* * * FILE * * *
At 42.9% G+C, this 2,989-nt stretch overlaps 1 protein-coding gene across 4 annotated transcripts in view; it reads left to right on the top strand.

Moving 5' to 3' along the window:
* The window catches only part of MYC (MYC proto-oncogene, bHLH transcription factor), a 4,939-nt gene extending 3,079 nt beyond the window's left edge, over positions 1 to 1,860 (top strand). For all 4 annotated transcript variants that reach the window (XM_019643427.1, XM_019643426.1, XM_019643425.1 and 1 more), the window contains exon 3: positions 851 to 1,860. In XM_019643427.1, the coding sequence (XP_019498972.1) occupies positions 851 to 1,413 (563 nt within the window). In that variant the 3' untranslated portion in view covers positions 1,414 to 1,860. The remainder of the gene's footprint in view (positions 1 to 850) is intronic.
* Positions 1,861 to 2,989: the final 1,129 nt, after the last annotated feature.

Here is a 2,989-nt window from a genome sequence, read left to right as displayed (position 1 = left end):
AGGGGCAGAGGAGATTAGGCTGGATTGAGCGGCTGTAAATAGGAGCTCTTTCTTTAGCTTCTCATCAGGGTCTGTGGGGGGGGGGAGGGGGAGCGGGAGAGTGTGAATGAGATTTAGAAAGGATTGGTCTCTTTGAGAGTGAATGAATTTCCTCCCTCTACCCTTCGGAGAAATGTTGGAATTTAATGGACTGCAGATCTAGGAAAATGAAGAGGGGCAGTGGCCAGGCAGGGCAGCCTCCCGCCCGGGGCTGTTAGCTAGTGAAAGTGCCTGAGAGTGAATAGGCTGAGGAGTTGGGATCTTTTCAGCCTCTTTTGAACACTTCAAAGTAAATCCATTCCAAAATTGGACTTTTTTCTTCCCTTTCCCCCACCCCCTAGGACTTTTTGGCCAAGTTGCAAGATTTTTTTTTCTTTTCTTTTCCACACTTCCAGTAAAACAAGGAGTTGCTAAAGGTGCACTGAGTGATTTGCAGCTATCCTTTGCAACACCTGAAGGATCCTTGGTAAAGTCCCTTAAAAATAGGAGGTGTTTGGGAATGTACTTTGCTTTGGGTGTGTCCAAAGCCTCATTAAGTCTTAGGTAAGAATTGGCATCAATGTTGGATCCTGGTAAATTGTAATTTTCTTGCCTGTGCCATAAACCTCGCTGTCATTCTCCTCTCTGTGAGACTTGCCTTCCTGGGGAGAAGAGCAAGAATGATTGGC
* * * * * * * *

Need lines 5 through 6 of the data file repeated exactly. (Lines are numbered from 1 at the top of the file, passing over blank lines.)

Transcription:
Here is a 2,989-nt window from a genome sequence, read left to right as displayed (position 1 = left end):
AGGGGCAGAGGAGATTAGGCTGGATTGAGCGGCTGTAAATAGGAGCTCTTTCTTTAGCTTCTCATCAGGGTCTGTGGGGGGGGGGAGGGGGAGCGGGAGAGTGTGAATGAGATTTAGAAAGGATTGGTCTCTTTGAGAGTGAATGAATTTCCTCCCTCTACCCTTCGGAGAAATGTTGGAATTTAATGGACTGCAGATCTAGGAAAATGAAGAGGGGCAGTGGCCAGGCAGGGCAGCCTCCCGCCCGGGGCTGTTAGCTAGTGAAAGTGCCTGAGAGTGAATAGGCTGAGGAGTTGGGATCTTTTCAGCCTCTTTTGAACACTTCAAAGTAAATCCATTCCAAAATTGGACTTTTTTCTTCCCTTTCCCCCACCCCCTAGGACTTTTTGGCCAAGTTGCAAGATTTTTTTTTCTTTTCTTTTCCACACTTCCAGTAAAACAAGGAGTTGCTAAAGGTGCACTGAGTGATTTGCAGCTATCCTTTGCAACACCTGAAGGATCCTTGGTAAAGTCCCTTAAAAATAGGAGGTGTTTGGGAATGTACTTTGCTTTGGGTGTGTCCAAAGCCTCATTAAGTCTTAGGTAAGAATTGGCATCAATGTTGGATCCTGGTAAATTGTAATTTTCTTGCCTGTGCCATAAACCTCGCTGTCATTCTCCTCTCTGTGAGACTTGCCTTCCTGGGGAGAAGAGCAAGAATGATTGGC